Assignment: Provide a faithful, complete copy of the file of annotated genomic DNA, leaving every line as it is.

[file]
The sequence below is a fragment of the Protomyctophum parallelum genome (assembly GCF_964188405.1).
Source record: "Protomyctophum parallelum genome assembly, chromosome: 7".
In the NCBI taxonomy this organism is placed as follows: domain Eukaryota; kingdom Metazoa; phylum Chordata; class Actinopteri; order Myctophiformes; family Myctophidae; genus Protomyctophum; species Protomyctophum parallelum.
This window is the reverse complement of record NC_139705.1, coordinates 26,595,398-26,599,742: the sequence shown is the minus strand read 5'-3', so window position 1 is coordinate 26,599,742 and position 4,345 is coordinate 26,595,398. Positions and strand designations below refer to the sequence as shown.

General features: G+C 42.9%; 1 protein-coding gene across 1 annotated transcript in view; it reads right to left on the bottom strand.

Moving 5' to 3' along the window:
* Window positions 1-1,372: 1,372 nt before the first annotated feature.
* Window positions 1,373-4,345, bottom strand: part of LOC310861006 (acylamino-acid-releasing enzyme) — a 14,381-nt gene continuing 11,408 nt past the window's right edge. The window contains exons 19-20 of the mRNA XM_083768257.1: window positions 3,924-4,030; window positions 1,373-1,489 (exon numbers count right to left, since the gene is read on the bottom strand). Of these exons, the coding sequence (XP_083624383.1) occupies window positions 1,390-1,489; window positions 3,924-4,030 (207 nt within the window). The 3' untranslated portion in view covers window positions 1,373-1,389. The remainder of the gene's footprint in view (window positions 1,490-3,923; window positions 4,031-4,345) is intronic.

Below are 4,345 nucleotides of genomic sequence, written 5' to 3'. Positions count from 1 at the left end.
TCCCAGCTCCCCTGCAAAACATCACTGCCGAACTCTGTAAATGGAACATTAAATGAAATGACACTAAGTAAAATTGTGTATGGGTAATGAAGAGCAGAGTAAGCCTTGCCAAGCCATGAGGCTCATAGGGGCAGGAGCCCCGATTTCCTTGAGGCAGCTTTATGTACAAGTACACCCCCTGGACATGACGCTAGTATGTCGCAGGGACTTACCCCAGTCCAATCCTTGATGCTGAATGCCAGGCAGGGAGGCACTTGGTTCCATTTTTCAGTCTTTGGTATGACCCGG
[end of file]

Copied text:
The sequence below is a fragment of the Protomyctophum parallelum genome (assembly GCF_964188405.1).
Source record: "Protomyctophum parallelum genome assembly, chromosome: 7".
In the NCBI taxonomy this organism is placed as follows: domain Eukaryota; kingdom Metazoa; phylum Chordata; class Actinopteri; order Myctophiformes; family Myctophidae; genus Protomyctophum; species Protomyctophum parallelum.
This window is the reverse complement of record NC_139705.1, coordinates 26,595,398-26,599,742: the sequence shown is the minus strand read 5'-3', so window position 1 is coordinate 26,599,742 and position 4,345 is coordinate 26,595,398. Positions and strand designations below refer to the sequence as shown.

General features: G+C 42.9%; 1 protein-coding gene across 1 annotated transcript in view; it reads right to left on the bottom strand.

Moving 5' to 3' along the window:
* Window positions 1-1,372: 1,372 nt before the first annotated feature.
* Window positions 1,373-4,345, bottom strand: part of LOC310861006 (acylamino-acid-releasing enzyme) — a 14,381-nt gene continuing 11,408 nt past the window's right edge. The window contains exons 19-20 of the mRNA XM_083768257.1: window positions 3,924-4,030; window positions 1,373-1,489 (exon numbers count right to left, since the gene is read on the bottom strand). Of these exons, the coding sequence (XP_083624383.1) occupies window positions 1,390-1,489; window positions 3,924-4,030 (207 nt within the window). The 3' untranslated portion in view covers window positions 1,373-1,389. The remainder of the gene's footprint in view (window positions 1,490-3,923; window positions 4,031-4,345) is intronic.

Below are 4,345 nucleotides of genomic sequence, written 5' to 3'. Positions count from 1 at the left end.
TCCCAGCTCCCCTGCAAAACATCACTGCCGAACTCTGTAAATGGAACATTAAATGAAATGACACTAAGTAAAATTGTGTATGGGTAATGAAGAGCAGAGTAAGCCTTGCCAAGCCATGAGGCTCATAGGGGCAGGAGCCCCGATTTCCTTGAGGCAGCTTTATGTACAAGTACACCCCCTGGACATGACGCTAGTATGTCGCAGGGACTTACCCCAGTCCAATCCTTGATGCTGAATGCCAGGCAGGGAGGCACTTGGTTCCATTTTTCAGTCTTTGGTATGACCCGG